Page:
Mimir


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Mi·mir

 (mē′mîr′)
n. Norse Mythology
A giant who lived by the roots of Yggdrasil, where he guarded the well of wisdom.

[Old Norse Mīmir.]

Mimir

(ˈmiːmɪə)
n
(Norse Myth & Legend) Norse myth a giant who guarded the well of wisdom near the roots of Yggdrasil
ThesaurusAntonymsRelated WordsSynonymsLegend:
Noun1.Mimir - (Norse mythology) giant who lives in the roots of Yggdrasil and guards the well of wisdomMimir - (Norse mythology) giant who lives in the roots of Yggdrasil and guards the well of wisdom
Norse mythology - the mythology of Scandinavia (shared in part by Britain and Germany) until the establishment of Christianity
giant - an imaginary figure of superhuman size and strength; appears in folklore and fairy tales
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Mimir, the environmental declare the completed building according to Green Building and materials shall be assessed according ByggvarubedE[micro]mningen.
22: CoreNet Global New York City Chapter (CoreNet NYC) Presents "Just How Big is 'Big' Data?" Chris Zlocki, Executive Managing Director, Colliers International, will moderate a panel that includes Ron Dembo, Founder and CEO, Zerofootprint Software; Andy Howells, Head of Workplace Consuhancy, Condeco; Venkat Nagaswamy, Co-Founder and CEO, Mimir Data.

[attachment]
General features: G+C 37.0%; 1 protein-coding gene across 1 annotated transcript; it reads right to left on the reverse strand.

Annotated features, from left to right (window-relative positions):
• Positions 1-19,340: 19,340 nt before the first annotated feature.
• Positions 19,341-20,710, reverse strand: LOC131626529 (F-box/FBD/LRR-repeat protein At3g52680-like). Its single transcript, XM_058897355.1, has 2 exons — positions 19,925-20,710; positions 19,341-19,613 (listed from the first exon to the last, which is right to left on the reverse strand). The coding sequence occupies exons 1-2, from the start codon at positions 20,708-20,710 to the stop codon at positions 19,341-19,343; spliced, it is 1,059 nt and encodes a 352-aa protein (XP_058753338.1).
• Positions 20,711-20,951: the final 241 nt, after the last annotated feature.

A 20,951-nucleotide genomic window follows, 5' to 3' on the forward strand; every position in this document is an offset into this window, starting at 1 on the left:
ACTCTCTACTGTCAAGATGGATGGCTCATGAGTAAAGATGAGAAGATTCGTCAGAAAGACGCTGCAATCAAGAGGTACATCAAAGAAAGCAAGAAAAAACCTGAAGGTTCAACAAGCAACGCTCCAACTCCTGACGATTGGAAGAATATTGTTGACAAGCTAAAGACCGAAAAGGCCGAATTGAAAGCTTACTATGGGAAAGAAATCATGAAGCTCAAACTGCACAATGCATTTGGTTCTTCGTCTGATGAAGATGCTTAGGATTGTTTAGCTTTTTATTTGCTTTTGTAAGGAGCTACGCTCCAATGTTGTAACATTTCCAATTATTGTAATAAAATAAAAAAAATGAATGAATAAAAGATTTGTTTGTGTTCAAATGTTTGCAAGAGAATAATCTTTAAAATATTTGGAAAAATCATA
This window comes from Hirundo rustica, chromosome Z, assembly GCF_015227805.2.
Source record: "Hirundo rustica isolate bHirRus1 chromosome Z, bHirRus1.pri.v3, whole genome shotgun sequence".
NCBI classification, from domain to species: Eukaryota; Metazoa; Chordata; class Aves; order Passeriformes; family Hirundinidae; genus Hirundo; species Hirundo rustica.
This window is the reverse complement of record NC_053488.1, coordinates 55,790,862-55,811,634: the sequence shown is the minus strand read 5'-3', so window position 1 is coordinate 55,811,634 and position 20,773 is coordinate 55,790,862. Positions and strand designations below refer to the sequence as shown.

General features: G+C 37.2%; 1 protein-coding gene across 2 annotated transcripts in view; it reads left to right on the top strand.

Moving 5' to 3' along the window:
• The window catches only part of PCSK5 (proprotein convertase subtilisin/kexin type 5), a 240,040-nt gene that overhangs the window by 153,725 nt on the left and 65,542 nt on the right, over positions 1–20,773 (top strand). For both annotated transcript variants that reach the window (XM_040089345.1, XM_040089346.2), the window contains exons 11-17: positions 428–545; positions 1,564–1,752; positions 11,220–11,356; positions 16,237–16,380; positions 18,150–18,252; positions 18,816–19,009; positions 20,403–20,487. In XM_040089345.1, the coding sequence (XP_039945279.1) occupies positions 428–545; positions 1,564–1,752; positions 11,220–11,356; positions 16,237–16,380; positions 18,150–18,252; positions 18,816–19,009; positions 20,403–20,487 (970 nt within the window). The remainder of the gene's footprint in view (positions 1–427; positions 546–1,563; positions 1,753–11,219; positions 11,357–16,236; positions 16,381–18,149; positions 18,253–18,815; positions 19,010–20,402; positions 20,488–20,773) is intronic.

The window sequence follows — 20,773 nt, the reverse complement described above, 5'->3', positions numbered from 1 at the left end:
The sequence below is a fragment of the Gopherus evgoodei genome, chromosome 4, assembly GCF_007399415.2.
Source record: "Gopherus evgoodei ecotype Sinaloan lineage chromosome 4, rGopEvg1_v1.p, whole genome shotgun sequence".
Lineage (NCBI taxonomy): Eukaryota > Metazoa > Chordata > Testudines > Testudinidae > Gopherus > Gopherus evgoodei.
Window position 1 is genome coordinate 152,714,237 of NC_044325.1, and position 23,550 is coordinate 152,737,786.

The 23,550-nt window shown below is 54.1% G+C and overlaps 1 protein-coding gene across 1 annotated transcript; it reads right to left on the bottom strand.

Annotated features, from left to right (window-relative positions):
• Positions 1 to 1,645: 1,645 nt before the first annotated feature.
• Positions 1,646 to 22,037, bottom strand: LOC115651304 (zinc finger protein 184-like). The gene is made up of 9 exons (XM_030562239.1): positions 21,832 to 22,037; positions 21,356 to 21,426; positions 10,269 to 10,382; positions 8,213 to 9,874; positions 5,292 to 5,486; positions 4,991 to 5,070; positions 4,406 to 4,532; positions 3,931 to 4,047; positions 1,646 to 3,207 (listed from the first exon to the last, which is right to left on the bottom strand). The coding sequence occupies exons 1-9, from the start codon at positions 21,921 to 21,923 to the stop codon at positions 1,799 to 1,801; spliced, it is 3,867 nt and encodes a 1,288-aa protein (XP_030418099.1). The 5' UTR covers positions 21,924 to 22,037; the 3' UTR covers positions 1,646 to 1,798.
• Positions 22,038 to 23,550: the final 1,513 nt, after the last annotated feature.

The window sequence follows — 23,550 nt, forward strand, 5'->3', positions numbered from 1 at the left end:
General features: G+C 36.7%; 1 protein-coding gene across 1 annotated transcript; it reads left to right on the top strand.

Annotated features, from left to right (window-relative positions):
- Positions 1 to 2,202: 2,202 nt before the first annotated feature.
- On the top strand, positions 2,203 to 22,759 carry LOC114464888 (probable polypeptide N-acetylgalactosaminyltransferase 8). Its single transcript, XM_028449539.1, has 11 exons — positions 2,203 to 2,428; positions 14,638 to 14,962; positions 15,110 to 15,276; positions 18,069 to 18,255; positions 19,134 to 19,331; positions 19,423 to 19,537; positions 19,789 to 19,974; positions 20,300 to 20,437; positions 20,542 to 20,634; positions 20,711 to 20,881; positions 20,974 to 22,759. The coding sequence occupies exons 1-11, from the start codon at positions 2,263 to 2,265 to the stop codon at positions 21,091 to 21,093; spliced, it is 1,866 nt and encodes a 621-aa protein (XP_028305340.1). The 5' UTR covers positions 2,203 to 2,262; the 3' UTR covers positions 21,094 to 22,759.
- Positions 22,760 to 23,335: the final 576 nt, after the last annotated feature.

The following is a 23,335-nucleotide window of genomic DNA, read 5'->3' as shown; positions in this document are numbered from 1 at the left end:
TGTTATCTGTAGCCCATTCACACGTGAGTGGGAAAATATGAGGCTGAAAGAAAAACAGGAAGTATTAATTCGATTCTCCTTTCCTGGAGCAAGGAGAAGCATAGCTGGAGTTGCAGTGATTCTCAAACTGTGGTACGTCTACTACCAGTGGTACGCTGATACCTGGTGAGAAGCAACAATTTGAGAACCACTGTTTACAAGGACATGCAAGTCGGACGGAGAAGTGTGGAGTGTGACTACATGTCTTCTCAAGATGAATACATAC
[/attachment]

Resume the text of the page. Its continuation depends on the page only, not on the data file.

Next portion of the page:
CHARLES STEIN (born 1944 in New York City) is the author of 13 books of poetry including a verse translation of The Odyssey (North Atlantic Books), From Mimir's Head (Station Hill Press), and The Hat Rack Tree (Station Hill Press).
Para acotar lo que estas cifras promueven, baste decir que su College of Fine Arts patrocina los festivales PianoTexas, Mimir Chamber Music y el Trinity Shakespeare que, como reza su publicidad, proporcionan el anclaje de la vida cultural de la ciudad.
The three gods are leaving peacefully, and quite contentedly, in this artist's representation, perhaps because they are leaving Yggdrasil's temple in the hands of Christians and Christ, for whom they prepared the way by embodying ancient stories of wisdom, strength, and happiness--and by helping all to remember the deep roots of Mimir's old and hopeful story that salvation would come in the form of a tree.
Poisoned weapons, however, are a common occurrence in the sagas of the Icelanders and decapitation is much better attested in Germanic heroic and mythological poetry than the author acknowledges (compare the story of Weland the smith, the beheading of Mimir, Hagen beheading the ferryman in the Nibelungenlied, and many others).